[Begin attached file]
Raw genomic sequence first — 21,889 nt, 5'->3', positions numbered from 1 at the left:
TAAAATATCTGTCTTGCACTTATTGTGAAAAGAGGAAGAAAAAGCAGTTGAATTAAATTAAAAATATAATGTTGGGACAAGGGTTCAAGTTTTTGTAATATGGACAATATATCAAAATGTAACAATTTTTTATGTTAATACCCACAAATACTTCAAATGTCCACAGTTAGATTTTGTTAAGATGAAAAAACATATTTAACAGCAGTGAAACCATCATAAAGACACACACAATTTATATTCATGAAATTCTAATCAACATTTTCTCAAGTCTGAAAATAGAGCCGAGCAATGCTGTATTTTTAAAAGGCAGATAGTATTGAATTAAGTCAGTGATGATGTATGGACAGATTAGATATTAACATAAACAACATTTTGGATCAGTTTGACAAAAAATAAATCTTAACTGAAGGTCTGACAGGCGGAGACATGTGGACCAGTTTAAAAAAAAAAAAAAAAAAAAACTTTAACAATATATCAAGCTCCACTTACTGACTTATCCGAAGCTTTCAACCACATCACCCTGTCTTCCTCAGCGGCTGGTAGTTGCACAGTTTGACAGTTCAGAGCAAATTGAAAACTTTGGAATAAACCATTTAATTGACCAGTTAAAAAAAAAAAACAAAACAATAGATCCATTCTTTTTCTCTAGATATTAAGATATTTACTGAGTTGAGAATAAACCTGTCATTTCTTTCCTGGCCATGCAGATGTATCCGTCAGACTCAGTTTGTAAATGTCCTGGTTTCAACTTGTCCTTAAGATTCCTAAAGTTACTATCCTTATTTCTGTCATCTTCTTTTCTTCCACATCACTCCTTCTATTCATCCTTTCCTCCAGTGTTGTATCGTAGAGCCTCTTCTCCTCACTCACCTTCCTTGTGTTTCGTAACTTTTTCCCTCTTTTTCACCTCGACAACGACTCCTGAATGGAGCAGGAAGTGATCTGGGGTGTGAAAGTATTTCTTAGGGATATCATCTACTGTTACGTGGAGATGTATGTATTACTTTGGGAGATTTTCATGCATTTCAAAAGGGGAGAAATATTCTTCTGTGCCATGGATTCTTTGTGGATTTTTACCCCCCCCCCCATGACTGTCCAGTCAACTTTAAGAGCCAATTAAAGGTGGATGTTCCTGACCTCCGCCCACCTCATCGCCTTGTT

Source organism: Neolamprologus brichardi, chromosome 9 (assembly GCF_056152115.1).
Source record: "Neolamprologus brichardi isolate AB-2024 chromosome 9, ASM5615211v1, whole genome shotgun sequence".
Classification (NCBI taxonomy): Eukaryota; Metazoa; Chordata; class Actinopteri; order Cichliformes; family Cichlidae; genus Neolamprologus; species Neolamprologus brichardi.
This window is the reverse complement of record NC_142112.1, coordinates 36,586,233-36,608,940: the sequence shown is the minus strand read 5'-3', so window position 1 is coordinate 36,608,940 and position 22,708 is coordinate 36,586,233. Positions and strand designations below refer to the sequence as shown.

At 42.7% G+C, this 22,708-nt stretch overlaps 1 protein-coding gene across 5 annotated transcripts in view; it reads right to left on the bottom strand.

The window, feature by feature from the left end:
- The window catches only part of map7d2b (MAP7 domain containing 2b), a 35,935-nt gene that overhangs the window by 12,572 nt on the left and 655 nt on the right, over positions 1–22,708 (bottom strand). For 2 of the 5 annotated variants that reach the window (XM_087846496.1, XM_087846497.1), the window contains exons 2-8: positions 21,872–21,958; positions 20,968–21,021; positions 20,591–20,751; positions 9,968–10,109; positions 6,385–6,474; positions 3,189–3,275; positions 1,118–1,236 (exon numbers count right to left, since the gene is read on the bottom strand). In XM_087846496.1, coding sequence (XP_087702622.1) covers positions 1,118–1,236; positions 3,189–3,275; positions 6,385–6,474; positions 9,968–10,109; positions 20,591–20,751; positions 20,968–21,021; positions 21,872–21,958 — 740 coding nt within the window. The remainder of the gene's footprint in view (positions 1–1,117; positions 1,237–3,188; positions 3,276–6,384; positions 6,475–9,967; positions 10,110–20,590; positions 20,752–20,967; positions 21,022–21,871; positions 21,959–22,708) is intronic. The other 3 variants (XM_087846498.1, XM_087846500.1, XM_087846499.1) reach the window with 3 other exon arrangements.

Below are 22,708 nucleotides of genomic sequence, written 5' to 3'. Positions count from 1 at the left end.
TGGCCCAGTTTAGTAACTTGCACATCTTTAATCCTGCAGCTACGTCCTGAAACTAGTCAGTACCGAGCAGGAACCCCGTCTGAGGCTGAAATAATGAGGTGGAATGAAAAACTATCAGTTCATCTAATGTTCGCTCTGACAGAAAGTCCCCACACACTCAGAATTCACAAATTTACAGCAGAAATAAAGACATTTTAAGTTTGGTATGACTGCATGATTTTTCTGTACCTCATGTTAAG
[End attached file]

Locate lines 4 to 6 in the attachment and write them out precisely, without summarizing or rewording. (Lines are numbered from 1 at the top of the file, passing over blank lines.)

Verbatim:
Source record: "Neolamprologus brichardi isolate AB-2024 chromosome 9, ASM5615211v1, whole genome shotgun sequence".
Classification (NCBI taxonomy): Eukaryota; Metazoa; Chordata; class Actinopteri; order Cichliformes; family Cichlidae; genus Neolamprologus; species Neolamprologus brichardi.
This window is the reverse complement of record NC_142112.1, coordinates 36,586,233-36,608,940: the sequence shown is the minus strand read 5'-3', so window position 1 is coordinate 36,608,940 and position 22,708 is coordinate 36,586,233. Positions and strand designations below refer to the sequence as shown.